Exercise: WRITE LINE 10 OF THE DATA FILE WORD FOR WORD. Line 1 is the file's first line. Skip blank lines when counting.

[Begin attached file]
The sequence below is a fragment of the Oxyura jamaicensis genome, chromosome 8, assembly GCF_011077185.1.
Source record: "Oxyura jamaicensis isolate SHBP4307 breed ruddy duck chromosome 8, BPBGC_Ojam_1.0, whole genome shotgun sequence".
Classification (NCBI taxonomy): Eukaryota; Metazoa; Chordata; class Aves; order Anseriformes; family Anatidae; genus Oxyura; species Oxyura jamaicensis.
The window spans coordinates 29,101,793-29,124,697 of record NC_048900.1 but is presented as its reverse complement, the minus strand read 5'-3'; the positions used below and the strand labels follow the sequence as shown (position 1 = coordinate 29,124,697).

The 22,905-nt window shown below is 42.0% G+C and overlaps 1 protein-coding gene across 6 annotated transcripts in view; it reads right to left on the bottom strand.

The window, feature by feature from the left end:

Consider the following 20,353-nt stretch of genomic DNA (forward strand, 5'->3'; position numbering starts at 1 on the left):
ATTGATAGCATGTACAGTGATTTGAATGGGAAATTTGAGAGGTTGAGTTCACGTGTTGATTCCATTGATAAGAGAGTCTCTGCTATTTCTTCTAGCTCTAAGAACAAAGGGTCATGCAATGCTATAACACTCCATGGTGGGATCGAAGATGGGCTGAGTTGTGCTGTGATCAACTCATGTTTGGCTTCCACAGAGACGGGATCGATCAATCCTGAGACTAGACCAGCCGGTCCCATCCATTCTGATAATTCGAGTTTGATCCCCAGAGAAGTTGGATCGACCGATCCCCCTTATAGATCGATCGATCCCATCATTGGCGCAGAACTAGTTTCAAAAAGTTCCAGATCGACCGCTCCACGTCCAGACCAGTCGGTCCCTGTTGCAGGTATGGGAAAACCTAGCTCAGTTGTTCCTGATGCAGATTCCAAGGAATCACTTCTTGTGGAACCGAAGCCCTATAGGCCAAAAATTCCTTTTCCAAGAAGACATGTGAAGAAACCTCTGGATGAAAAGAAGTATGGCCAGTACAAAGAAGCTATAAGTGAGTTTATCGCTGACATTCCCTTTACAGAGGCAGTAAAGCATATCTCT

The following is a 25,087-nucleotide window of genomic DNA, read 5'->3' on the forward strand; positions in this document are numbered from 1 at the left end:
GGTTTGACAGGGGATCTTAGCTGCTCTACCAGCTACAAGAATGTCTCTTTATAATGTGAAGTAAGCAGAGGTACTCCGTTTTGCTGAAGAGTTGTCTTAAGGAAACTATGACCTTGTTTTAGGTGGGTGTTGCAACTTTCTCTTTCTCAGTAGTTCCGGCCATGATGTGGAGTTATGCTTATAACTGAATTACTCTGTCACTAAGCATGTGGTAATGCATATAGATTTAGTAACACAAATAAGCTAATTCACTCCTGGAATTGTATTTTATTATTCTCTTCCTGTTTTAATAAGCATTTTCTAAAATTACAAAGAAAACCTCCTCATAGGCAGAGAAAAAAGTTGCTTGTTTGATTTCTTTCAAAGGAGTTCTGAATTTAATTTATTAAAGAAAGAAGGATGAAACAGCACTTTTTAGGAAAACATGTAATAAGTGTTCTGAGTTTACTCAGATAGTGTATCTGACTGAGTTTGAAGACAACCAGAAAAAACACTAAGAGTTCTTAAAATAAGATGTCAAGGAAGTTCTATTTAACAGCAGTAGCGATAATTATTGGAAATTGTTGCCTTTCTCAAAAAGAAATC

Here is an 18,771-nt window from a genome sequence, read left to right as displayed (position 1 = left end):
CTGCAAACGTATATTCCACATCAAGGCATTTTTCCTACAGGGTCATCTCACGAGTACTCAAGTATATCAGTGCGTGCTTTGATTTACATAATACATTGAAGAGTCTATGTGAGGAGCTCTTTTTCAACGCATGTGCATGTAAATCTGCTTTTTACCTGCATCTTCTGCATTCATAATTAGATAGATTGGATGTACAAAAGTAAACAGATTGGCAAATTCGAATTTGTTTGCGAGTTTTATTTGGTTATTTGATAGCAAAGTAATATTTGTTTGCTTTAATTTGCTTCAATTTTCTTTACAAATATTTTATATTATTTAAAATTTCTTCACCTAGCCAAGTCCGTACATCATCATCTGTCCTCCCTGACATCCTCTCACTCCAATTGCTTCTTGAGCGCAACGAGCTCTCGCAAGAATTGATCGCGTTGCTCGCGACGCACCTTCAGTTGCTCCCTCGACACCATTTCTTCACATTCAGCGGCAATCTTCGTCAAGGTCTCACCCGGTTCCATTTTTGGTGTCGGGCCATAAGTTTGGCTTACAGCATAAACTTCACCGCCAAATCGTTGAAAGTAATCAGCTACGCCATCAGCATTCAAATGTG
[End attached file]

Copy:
GGTTTGACAGGGGATCTTAGCTGCTCTACCAGCTACAAGAATGTCTCTTTATAATGTGAAGTAAGCAGAGGTACTCCGTTTTGCTGAAGAGTTGTCTTAAGGAAACTATGACCTTGTTTTAGGTGGGTGTTGCAACTTTCTCTTTCTCAGTAGTTCCGGCCATGATGTGGAGTTATGCTTATAACTGAATTACTCTGTCACTAAGCATGTGGTAATGCATATAGATTTAGTAACACAAATAAGCTAATTCACTCCTGGAATTGTATTTTATTATTCTCTTCCTGTTTTAATAAGCATTTTCTAAAATTACAAAGAAAACCTCCTCATAGGCAGAGAAAAAAGTTGCTTGTTTGATTTCTTTCAAAGGAGTTCTGAATTTAATTTATTAAAGAAAGAAGGATGAAACAGCACTTTTTAGGAAAACATGTAATAAGTGTTCTGAGTTTACTCAGATAGTGTATCTGACTGAGTTTGAAGACAACCAGAAAAAACACTAAGAGTTCTTAAAATAAGATGTCAAGGAAGTTCTATTTAACAGCAGTAGCGATAATTATTGGAAATTGTTGCCTTTCTCAAAAAGAAATC